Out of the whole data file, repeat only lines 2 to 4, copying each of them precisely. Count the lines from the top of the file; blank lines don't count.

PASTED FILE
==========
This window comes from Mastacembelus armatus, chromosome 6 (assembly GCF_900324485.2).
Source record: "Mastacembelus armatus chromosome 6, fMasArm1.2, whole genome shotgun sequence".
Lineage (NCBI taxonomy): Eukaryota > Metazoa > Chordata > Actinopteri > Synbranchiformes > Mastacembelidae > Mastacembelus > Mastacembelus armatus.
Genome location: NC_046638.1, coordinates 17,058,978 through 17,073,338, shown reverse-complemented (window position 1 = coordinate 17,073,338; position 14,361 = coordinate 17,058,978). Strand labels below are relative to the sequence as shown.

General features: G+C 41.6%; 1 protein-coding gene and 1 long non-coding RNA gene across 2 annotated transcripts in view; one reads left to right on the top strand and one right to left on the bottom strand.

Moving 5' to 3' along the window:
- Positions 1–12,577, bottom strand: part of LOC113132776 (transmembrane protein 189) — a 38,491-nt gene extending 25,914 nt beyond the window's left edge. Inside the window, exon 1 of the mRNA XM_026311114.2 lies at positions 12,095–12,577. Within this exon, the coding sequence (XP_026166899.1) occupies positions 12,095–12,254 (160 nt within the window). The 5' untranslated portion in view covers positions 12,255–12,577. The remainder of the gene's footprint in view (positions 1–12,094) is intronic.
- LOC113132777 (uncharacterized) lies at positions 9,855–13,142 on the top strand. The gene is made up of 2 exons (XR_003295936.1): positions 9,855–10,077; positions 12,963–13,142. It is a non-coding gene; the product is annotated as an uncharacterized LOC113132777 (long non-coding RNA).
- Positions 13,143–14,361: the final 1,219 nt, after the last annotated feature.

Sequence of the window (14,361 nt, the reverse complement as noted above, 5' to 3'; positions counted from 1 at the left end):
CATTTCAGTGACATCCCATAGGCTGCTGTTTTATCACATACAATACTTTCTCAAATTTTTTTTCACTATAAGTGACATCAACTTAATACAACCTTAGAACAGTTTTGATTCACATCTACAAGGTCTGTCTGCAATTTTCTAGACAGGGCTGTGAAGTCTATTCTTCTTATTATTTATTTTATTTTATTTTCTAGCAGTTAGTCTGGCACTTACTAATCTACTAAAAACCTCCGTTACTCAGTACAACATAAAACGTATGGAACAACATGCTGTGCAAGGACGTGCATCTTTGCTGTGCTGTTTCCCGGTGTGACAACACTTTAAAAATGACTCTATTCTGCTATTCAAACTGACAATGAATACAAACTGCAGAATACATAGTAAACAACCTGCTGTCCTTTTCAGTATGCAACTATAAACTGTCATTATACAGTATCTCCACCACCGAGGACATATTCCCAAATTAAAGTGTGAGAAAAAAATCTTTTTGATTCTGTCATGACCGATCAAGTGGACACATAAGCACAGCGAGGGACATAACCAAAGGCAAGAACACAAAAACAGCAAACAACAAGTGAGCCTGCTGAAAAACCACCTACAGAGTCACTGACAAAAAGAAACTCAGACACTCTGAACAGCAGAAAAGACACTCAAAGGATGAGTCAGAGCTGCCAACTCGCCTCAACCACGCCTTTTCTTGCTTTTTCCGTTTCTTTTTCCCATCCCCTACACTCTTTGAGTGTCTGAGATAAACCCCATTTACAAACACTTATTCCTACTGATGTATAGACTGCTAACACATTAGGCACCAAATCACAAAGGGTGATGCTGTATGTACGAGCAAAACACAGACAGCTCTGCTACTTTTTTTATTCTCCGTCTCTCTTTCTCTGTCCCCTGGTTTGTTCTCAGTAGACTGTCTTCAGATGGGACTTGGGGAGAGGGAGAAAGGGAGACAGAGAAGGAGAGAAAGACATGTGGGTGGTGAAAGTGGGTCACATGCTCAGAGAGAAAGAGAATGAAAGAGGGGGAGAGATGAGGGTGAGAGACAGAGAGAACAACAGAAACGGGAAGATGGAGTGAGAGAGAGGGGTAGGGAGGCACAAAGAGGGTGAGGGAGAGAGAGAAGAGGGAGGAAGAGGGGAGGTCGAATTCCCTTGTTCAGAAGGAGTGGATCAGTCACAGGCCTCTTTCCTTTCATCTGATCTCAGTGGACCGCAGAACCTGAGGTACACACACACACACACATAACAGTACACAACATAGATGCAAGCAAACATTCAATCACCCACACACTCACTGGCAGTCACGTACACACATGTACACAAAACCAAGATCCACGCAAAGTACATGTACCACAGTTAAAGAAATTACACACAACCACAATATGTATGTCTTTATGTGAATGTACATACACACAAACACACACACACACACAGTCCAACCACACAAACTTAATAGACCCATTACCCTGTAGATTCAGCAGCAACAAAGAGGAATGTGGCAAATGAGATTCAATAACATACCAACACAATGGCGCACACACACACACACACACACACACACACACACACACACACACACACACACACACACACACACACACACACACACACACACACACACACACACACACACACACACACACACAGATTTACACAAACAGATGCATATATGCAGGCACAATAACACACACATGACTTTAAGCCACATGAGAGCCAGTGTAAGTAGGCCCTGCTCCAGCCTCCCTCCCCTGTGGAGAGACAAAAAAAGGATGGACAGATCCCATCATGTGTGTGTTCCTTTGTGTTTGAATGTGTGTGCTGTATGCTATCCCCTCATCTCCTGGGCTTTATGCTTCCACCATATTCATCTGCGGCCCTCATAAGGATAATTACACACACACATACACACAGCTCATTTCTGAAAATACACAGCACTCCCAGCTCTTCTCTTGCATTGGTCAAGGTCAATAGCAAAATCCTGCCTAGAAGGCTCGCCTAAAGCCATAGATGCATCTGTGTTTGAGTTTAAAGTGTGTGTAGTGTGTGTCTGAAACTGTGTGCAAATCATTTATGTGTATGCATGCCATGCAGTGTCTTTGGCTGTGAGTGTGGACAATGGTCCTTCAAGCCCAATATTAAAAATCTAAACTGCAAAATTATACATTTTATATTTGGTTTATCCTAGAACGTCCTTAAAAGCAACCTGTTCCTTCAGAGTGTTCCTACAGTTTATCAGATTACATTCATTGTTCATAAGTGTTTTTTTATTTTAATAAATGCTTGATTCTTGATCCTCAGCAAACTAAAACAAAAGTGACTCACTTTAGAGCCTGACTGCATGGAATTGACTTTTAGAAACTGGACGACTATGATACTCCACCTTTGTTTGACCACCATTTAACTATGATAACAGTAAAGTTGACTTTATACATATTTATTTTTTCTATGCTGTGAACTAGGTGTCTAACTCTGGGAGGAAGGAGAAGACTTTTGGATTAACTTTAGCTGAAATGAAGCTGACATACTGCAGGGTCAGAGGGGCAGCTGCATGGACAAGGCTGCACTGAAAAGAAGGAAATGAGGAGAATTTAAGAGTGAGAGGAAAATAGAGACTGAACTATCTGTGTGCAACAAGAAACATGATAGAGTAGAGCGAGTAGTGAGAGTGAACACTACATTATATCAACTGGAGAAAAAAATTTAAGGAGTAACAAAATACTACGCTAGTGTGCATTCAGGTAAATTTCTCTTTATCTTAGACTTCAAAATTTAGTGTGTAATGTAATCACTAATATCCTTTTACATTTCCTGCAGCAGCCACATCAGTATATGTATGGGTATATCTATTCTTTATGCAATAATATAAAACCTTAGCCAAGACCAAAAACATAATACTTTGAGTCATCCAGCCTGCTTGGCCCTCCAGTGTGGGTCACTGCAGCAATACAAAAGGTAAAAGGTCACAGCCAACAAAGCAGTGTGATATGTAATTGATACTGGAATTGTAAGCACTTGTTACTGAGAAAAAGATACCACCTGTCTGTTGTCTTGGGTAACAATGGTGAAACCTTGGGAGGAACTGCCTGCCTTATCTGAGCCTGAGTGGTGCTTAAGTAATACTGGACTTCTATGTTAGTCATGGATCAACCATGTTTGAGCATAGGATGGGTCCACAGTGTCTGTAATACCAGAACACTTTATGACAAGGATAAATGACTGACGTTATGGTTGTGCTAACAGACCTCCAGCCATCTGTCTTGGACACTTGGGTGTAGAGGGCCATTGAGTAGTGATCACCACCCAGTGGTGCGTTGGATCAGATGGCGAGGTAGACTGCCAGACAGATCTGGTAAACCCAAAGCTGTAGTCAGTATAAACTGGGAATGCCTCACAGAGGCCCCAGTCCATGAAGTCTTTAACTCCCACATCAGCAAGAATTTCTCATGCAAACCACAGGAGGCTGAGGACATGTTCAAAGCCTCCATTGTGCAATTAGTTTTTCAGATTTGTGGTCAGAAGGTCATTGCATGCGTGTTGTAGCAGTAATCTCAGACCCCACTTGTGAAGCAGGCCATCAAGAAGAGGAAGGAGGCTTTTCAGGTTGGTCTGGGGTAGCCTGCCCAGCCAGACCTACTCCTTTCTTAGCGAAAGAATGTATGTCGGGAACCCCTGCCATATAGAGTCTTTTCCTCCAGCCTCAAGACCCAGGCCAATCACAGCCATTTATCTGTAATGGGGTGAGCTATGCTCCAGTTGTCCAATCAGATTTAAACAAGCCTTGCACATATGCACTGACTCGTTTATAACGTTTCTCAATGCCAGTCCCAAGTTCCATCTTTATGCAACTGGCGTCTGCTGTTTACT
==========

Source record: "Mastacembelus armatus chromosome 6, fMasArm1.2, whole genome shotgun sequence".
Lineage (NCBI taxonomy): Eukaryota > Metazoa > Chordata > Actinopteri > Synbranchiformes > Mastacembelidae > Mastacembelus > Mastacembelus armatus.
Genome location: NC_046638.1, coordinates 17,058,978 through 17,073,338, shown reverse-complemented (window position 1 = coordinate 17,073,338; position 14,361 = coordinate 17,058,978). Strand labels below are relative to the sequence as shown.